Russian investigators have also conducted preliminary investigations by searching for Mr Nawarinui’s stop and checking security camera footage, but no evidence has been found to support the crime, and the Supreme Prosecutor’s Office has expressed a negative view that it will launch a full-scale investigation.

Mr. Nawarinui is the first to criticize Putin’s regime

Alexei Nawarinui, known as the first to criticize Putin’s regime, was born in Moscow state at the age of 44. He is now the leader of Russia’s most famous opposition forces.

It has spread its support among young people by accusing the Putin government of corruption on the Internet, with 3.99 million youtube subscribers and 2.24 million Twitter followers.

In 2011, he established a non-governmental organization called the Anti-Corruption Foundation, which activated its activities, and in 2017 released footage of then-Prime Minister Medvedev’s mansion taken by drones from above, accusing him of suspected corruption presented by assets as a bribe worth 7 billion yen in Japanese yen.

Mr Nawarinui has held rallies in various parts of Russia criticizing Putin’s regime, but he has often been detained by security officials for holding meetings without permission, and has been fined and sentenced to imprisonment.

In addition, the 2018 presidential election did not allow candidates because of past convictions, and there was wider the view that Putin’s government viewed Mr. Nawarinui as a constant threat.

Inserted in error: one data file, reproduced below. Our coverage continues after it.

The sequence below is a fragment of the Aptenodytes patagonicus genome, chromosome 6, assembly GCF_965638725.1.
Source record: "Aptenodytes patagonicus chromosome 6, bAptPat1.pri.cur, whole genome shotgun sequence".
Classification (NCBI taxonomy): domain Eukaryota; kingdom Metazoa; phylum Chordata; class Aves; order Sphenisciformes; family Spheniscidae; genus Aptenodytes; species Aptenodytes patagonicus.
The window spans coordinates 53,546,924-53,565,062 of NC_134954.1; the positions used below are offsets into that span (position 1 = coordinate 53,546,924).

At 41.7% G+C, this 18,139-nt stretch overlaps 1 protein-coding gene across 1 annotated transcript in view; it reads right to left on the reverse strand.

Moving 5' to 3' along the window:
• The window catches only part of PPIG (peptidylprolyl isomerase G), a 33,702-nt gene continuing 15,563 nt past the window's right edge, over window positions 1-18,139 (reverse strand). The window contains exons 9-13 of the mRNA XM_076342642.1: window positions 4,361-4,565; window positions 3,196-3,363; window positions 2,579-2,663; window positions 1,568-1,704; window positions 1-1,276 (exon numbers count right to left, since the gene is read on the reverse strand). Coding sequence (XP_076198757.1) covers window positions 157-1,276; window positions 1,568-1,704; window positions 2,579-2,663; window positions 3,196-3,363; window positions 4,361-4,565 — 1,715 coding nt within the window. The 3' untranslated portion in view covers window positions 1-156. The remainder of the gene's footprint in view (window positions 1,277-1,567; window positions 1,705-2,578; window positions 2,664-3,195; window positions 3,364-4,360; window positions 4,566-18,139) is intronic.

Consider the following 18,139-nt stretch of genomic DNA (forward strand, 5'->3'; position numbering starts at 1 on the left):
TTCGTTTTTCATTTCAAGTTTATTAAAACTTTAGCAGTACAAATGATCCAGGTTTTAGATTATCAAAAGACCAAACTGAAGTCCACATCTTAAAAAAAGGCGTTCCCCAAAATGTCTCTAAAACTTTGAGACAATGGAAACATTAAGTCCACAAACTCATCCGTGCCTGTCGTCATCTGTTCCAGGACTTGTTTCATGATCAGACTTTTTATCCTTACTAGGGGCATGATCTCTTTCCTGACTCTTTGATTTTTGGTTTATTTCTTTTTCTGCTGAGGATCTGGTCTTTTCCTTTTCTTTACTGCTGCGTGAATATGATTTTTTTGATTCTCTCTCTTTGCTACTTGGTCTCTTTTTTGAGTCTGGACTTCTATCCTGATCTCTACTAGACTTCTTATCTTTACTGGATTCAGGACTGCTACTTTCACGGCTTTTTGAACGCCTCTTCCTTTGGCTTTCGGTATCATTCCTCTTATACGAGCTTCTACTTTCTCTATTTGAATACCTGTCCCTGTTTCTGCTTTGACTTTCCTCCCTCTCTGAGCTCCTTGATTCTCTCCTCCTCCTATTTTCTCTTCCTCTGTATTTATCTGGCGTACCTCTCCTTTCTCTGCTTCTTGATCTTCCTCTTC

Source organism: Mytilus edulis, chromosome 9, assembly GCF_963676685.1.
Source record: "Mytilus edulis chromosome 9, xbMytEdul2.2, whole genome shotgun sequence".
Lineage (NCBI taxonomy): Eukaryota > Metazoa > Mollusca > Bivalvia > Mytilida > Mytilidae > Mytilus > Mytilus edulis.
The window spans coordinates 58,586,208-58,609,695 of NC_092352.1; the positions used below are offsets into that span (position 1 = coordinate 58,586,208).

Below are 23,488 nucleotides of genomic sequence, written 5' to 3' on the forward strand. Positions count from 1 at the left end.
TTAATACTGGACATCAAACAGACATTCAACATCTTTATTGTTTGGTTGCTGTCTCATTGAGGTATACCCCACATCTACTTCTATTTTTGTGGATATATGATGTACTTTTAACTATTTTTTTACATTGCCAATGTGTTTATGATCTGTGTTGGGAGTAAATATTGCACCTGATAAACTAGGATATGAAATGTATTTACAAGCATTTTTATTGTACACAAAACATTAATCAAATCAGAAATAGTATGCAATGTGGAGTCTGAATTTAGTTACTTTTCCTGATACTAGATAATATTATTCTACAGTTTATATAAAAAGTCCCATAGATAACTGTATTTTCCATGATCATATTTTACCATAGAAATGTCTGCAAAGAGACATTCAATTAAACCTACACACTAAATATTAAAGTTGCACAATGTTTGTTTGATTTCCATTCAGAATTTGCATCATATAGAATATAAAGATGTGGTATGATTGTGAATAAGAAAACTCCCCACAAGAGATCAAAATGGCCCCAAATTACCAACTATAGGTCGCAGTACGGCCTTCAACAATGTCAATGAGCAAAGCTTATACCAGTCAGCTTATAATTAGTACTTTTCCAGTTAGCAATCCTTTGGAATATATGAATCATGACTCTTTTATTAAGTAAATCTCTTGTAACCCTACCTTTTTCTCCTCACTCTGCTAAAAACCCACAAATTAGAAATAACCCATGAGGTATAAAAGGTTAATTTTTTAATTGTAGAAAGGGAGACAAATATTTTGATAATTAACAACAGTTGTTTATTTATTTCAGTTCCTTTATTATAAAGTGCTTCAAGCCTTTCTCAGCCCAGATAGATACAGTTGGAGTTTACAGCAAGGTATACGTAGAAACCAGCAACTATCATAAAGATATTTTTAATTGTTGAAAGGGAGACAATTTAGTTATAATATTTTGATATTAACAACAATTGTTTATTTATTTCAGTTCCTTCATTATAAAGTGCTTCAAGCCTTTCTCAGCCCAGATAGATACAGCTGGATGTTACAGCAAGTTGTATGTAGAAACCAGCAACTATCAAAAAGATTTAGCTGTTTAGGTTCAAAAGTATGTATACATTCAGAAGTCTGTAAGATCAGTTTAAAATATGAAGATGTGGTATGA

Mr. Nawarinui, who is at the fore in his criticism of the administration, has had repeated events that have made him feel at risk. In 2017, someone in Moscow fled with a green liquid on Mr Nawarinui’s face, injuring his eyes from chemical burns. When I was detained by the police last year, I was taken to the hospital claiming that I might have been poisoned due to a sudden swelling of my face and allergic symptoms that caused redness on my skin, but no toxic substances were detected as a result of the tests.

Russia’s past poisons

In Russia, there have been frequent attempts in the past to poison and kill people and journalists who have criticized Putin’s regime.

In 2004, Poltkovskaya, a reporter for Nobaya Gazeta, a newspaper critical of Putin’s regime, suddenly lost consciousness while traveling in the country on a passenger plane. The results of the treatment have been restored, but opposition forces have accused the drink of being poisoned.

Two years later, a reporter was shot dead in the elevator of his Moscow home apartment, and the executioner was arrested, but the full extent of the incident has not been elucidated, including who directed it.

Also in 2006, Litvinenko, a former Russian spy who defected to Britain after criticizing Putin’s regime, died in exile in London, where he was found dead, and polonium, a highly toxic radioactive substance, was detected in his body.

In 2018, a former Russian spy, Skripal, and his daughter were found unconscious in southern England and later recovered, but British police say it was an assassination attempt using the nerve agent Nobichok.